China has its fingers in nearly every aspect of global financing as the following articles show.
San Francisco-Oakland Bay Bridge Now Made in China
The New York Times reports Bridge Comes to San Francisco With a Made-in-China Label
SHANGHAI — Talk about outsourcing.
Next month, the last four of more than two dozen giant steel modules — each with a roadbed segment about half the size of a football field — will be loaded onto a huge ship and transported 6,500 miles to Oakland. There, they will be assembled to fit into the eastern span of the new Bay Bridge.
The project is part of China’s continual move up the global economic value chain — from cheap toys to Apple iPads to commercial jetliners — as it aims to become the world’s civil engineer.
The assembly work in California, and the pouring of the concrete road surface, will be done by Americans. But construction of the bridge decks and the materials that went into them are a Made in China affair. California officials say the state saved hundreds of millions of dollars by turning to China.
“They’ve produced a pretty impressive bridge for us,” Tony Anziano, a program manager at the California Department of Transportation, said a few weeks ago.
On the reputation of showcase projects like Beijing’s Olympic-size airport terminal and the mammoth hydroelectric Three Gorges Dam, Chinese companies have been hired to build copper mines in the Congo, high-speed rail lines in Brazil and huge apartment complexes in Saudi Arabia.
In New York City alone, Chinese companies have won contracts to help renovate the subway system, refurbish the Alexander Hamilton Bridge over the Harlem River and build a new Metro-North train platform near Yankee Stadium. As with the Bay Bridge, American union labor would carry out most of the work done on United States soil.
The new Bay Bridge, expected to open to traffic in 2013, will replace a structure that has never been quite the same since the 1989 Bay Area earthquake. At $7.2 billion, it will be one of the most expensive structures ever built. But California officials estimate that they will save at least $400 million by having so much of the work done in China.
There is much more in the 2-page story including protests by US steelworker unions and charges of poor-quality Chinese steel.
As a testament to the the current sad state of US manufacturing, the project director claims “Most U.S. companies don’t have these types of warehouses, equipment or the cash flow. The Chinese load the ships, and it’s their ships that deliver to our piers.”
China Pledges Continued Support for European Debt
The Wall Street Journal reports China Pledges Continued Support for European Debt
Chinese Premier Wen Jiabao on Saturday said China will continue to buy euro-denominated bonds to support Europe, in China’s latest public endorsement of the efforts to contain a potential debt crisis in the common currency area.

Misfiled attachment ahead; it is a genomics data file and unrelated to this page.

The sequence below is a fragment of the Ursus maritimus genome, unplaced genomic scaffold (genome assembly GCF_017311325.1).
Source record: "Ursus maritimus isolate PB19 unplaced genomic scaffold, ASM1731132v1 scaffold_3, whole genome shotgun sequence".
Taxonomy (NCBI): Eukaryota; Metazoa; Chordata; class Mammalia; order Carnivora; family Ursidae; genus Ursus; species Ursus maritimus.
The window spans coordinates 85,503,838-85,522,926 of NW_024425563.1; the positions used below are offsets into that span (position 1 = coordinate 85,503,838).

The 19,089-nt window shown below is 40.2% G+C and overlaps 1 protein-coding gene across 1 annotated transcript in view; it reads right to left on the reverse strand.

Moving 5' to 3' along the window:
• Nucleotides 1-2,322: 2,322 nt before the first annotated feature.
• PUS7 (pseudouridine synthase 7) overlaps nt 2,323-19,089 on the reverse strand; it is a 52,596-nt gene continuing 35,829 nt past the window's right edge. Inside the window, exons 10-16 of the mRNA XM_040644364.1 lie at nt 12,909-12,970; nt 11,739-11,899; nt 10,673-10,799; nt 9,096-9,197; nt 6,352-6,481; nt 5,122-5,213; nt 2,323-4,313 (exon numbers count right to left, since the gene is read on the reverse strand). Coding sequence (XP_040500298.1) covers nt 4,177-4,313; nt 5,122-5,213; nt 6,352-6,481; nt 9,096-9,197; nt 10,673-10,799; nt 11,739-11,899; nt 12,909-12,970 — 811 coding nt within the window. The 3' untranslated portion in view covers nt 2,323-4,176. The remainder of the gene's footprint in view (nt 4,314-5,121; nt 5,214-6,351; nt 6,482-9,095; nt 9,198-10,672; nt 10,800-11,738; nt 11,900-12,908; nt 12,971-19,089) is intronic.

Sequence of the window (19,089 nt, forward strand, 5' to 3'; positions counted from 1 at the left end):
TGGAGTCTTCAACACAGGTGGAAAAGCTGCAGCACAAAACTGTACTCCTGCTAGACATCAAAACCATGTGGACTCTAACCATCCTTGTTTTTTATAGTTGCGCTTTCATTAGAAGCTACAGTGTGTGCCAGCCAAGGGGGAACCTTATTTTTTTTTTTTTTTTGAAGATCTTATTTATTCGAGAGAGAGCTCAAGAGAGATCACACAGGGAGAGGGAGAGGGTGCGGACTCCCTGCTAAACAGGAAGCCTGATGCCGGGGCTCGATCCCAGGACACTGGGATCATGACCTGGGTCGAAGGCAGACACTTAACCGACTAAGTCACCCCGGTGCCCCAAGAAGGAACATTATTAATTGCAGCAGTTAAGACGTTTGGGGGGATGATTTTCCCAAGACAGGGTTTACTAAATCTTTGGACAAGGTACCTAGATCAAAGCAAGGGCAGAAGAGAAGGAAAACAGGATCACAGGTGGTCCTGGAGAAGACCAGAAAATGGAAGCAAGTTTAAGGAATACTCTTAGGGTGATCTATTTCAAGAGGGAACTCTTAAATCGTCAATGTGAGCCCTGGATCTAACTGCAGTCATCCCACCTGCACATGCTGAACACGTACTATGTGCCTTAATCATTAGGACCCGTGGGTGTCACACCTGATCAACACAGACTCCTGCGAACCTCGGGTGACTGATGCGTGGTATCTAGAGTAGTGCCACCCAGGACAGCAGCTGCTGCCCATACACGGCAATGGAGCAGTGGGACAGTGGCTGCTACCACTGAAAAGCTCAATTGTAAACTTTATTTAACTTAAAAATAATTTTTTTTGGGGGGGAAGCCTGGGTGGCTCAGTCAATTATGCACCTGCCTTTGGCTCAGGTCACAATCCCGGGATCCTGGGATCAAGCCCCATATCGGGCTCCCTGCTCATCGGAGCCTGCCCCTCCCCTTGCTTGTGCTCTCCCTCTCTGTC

“China has been a heavy investor in the euro sovereign-debt market,” Mr. Wen said at a news briefing. “We have bought a lot of euro bonds over the past years and we will continue to support Europe and the euro.”
“China is ready to seize the opportunity together with its European partners, tackling challenges and driving development to support the quickest possible recovery of the global economy and stable growth,” he said.
Analysts believe about two-thirds of China’s reserves is invested in dollar assets, mostly Treasury debt. Chinese officials have said frequently in recent years that they want to diversify their holdings, but there are few other asset classes that can absorb investments on such a huge scale.
In Hungary, Prime Minister Viktor Orban said China will double its trading volume with the country to US$20 billion by 2015. China will also establish a European logistics and transport hub in Hungary, in line with Hungary’s earlier hopes to become a European hub for China as a logistics and commercial distribution center.
“Talks today showed that China indeed would like to transport through that hub,” Mr. Orban said.
Debt Rally in Latin America Fueled by China
Bloomberg reports China Lifts Latin America’s Best Debt Funding Ecuador Budget
Ecuador’s bonds are rewarding investors with the best performance in Latin America as Chinese loans and higher oil prices boost confidence in the economy two years after the country defaulted on $3.2 billion in debt.
Ecuadorean dollar debt has returned 13 percent this year, compared with 5.2 percent for Latin American sovereigns on average, according to JPMorgan Chase & Co. Yields on bonds due 2015 fell 238 basis points, or 2.38 percentage points, this year to 9.59 percent. Similar maturity Brazilian bonds yield 1.9 percent, down 97 basis points from the end of December.
Loans from China that Ecuador says will reach at least $3 billion in 2011 and the government’s forecast for oil revenue to exceed the budgeted amount by $601 million are reassuring investors that South America’s seventh-biggest economy will keep servicing its debt, said Richard Francis, an analyst at Standard & Poor’s in New York. Government investment and consumption are driving the economy’s 12th straight year of expansion, he said.
“China is providing substantial financing that’s letting the government invest a lot more,” Francis said in a telephone interview. “This year and next year there’s no problem.”
Mike “Mish” Shedlock
Click Here To Scroll Thru My Recent Post List